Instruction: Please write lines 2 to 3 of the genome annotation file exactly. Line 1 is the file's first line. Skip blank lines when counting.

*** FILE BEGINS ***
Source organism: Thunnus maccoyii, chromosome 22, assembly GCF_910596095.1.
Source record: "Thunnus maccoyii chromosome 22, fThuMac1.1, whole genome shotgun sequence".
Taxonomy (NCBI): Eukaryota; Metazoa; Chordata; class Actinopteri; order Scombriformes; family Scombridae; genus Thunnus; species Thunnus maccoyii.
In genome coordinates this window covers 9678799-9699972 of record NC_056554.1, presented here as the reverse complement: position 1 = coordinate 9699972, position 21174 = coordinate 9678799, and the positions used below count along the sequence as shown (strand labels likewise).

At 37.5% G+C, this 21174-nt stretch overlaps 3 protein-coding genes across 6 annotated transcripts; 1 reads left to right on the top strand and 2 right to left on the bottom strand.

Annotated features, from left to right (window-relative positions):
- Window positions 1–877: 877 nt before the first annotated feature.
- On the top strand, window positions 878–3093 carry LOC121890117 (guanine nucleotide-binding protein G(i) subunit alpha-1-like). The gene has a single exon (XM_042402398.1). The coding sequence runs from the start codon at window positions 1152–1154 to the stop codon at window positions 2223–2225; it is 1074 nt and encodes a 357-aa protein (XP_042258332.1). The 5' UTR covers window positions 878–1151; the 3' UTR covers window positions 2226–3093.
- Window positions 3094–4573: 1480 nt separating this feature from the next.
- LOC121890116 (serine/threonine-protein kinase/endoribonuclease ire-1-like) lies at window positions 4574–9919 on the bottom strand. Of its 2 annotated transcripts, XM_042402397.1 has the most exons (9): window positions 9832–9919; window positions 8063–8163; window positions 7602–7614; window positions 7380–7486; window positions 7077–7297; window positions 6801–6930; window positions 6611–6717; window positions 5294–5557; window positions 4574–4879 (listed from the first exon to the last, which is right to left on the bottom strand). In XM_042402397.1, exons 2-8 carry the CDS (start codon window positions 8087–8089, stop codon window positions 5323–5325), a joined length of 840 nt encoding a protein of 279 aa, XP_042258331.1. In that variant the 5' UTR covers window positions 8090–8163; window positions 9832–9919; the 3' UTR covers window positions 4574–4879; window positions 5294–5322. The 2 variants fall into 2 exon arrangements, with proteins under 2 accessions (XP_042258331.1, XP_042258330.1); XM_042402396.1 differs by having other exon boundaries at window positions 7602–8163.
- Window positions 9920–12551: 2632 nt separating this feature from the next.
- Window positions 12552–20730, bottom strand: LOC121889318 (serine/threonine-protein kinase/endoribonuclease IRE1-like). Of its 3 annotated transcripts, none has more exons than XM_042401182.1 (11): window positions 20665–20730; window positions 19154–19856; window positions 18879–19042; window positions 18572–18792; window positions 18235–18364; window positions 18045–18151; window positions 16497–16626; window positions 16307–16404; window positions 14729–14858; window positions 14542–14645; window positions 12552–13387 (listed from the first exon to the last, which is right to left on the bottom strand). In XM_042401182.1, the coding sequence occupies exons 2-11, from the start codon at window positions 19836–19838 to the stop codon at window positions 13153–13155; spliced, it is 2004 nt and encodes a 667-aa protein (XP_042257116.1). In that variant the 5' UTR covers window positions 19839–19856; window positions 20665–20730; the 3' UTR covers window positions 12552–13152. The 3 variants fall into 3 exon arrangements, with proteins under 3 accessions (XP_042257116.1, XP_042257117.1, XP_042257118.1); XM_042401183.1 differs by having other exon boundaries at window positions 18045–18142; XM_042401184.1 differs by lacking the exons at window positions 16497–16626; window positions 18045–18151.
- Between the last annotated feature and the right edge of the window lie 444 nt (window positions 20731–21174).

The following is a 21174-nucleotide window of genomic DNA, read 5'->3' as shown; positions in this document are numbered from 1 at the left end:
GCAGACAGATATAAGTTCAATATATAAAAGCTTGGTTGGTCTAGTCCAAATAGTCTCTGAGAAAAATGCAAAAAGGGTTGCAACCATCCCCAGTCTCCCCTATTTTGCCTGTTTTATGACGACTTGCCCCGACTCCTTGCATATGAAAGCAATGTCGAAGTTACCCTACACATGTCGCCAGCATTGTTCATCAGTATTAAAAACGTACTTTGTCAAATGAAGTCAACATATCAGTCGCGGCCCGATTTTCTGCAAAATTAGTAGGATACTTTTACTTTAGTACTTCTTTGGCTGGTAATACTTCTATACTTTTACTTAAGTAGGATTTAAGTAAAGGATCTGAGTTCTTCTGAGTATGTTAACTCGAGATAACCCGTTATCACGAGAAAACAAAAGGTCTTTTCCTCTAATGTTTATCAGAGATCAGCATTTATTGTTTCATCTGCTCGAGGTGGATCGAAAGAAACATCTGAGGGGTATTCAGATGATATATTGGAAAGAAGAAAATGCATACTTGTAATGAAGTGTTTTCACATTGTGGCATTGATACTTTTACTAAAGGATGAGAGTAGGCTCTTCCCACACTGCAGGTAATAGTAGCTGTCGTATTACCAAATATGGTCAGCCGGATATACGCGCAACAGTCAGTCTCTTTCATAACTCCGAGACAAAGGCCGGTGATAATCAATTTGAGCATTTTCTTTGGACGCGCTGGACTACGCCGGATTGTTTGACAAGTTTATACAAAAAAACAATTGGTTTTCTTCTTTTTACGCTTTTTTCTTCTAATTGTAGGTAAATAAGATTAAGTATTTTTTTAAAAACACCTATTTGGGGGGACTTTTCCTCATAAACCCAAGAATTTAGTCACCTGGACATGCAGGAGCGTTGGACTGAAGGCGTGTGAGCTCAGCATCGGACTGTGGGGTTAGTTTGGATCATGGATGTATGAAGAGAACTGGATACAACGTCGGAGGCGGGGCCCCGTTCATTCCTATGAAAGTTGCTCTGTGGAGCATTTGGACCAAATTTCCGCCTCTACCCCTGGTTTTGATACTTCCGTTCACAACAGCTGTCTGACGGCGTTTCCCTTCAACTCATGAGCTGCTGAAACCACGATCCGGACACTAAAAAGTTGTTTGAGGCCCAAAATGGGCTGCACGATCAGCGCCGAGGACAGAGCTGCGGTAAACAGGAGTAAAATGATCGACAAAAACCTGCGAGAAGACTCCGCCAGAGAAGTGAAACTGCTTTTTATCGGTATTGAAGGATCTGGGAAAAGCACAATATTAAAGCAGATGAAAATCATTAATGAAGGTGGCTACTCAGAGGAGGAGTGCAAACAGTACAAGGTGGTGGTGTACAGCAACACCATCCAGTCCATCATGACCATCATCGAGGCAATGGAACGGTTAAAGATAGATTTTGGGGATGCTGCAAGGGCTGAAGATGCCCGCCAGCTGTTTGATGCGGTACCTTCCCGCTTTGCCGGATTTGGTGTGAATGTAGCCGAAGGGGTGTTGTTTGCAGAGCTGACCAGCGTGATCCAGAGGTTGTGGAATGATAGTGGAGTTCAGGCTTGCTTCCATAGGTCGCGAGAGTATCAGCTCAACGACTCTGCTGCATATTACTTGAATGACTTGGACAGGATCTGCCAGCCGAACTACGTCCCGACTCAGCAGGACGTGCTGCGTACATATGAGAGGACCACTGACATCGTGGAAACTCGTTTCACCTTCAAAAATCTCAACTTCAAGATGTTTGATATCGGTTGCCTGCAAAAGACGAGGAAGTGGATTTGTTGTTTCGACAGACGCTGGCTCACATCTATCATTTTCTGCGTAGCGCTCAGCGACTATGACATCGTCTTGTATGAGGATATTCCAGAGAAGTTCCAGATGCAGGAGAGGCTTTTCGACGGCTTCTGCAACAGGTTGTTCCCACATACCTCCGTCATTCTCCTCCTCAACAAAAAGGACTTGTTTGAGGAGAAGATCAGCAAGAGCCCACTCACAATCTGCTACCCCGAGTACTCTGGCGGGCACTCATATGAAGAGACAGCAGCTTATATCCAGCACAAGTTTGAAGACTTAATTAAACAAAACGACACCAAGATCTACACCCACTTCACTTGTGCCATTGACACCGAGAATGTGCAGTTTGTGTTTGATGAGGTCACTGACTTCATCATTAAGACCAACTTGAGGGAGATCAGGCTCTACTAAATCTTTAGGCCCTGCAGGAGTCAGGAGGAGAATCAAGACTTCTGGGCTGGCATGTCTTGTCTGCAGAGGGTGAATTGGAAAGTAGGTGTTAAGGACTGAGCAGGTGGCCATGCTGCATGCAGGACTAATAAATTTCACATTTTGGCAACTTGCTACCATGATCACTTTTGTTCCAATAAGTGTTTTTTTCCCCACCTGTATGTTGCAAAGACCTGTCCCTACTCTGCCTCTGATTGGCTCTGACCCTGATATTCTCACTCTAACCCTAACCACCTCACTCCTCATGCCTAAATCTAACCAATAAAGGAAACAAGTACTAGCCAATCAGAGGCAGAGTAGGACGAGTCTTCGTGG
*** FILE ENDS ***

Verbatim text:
Source record: "Thunnus maccoyii chromosome 22, fThuMac1.1, whole genome shotgun sequence".
Taxonomy (NCBI): Eukaryota; Metazoa; Chordata; class Actinopteri; order Scombriformes; family Scombridae; genus Thunnus; species Thunnus maccoyii.